causal

[kaw-zuhl]
adjective
1.
of, constituting, or implying a cause.
2.
Grammar. expressing a cause, as the conjunctions because and since.

Origin:
1520–30; < Latin causālis, equivalent to caus(a) cause + -ālis -al1

causally, adverb
noncausal, adjective
noncausally, adverb
supercausal, adjective
uncausal, adjective
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World English Dictionary
causal (ˈkɔːzəl)
 
adj
1.  acting as or being a cause
2.  stating, involving, or implying a cause: the causal part of the argument
3.  philosophy (of a theory) explaining a phenomenon or analysing a concept in terms of some causal relation
 
'causally
 
adv

Collins English Dictionary - Complete & Unabridged 10th Edition
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Etymonline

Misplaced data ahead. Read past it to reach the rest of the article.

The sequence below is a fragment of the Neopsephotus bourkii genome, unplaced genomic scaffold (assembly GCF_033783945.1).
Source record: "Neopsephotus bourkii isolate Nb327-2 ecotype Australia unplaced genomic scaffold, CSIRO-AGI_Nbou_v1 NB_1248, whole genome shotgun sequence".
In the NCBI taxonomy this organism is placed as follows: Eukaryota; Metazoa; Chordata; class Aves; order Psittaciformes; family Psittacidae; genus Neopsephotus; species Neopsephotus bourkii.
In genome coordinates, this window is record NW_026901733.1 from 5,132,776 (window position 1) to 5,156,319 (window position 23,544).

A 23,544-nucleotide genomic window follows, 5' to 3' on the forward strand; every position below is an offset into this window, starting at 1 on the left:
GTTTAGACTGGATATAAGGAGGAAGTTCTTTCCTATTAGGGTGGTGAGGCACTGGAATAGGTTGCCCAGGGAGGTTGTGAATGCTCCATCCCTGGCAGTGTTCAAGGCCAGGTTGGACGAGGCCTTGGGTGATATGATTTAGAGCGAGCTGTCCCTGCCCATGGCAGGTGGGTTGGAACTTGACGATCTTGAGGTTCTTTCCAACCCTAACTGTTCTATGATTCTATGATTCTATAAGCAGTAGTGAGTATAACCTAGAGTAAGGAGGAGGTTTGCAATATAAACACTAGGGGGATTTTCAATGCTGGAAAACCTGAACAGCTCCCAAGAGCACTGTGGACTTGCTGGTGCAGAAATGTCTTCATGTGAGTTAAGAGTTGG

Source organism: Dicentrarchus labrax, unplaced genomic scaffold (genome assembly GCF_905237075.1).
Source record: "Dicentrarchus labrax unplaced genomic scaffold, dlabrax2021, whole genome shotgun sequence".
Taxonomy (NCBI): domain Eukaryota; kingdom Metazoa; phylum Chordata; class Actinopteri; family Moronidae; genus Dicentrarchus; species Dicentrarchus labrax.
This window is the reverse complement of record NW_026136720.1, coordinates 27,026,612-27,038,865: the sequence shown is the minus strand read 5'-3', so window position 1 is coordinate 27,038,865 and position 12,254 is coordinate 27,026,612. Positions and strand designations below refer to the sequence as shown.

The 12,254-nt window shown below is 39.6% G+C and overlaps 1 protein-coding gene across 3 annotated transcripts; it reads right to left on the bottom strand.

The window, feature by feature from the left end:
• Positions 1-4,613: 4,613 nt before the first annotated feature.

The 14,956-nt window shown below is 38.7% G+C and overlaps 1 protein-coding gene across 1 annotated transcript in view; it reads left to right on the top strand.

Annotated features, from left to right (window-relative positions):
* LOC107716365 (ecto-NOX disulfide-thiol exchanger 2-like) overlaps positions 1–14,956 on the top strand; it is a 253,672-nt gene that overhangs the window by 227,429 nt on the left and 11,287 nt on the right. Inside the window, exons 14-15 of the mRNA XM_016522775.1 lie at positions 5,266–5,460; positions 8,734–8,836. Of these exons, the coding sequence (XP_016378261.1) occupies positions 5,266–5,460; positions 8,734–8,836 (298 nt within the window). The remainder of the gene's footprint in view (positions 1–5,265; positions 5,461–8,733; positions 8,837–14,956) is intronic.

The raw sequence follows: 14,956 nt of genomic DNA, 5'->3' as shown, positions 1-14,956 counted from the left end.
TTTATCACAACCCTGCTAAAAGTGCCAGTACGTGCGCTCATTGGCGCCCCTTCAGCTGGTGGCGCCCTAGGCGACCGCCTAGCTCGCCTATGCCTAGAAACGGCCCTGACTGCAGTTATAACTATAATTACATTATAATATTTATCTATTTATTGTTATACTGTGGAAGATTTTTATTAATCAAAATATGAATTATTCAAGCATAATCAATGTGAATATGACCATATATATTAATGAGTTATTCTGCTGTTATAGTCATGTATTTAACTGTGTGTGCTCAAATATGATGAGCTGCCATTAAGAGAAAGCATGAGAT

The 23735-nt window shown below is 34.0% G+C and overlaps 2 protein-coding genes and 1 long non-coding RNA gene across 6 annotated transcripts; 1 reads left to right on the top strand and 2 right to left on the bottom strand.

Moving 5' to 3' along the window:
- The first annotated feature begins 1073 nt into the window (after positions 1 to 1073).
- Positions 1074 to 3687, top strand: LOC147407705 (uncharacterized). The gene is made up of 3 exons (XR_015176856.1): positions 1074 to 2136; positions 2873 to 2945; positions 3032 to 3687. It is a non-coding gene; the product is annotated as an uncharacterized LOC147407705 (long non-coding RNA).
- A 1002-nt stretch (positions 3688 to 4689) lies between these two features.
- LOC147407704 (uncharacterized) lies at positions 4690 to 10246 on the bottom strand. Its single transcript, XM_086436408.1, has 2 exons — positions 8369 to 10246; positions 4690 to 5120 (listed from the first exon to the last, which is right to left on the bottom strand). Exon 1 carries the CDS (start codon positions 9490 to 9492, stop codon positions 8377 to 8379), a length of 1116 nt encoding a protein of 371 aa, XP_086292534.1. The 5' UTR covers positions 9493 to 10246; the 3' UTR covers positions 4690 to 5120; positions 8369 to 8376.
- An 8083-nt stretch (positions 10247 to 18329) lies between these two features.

Word Origin & History

causal
1530s, from L. causalis "relating to a cause," from causa (see cause). Causality is recorded from c.1600.
Online Etymology Dictionary, © 2010 Douglas Harper
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Example sentences for causally
The conscious experiences that accompany brain processes are causally impotent.
Interpreting gravity causally is even more complicated in general relativity.
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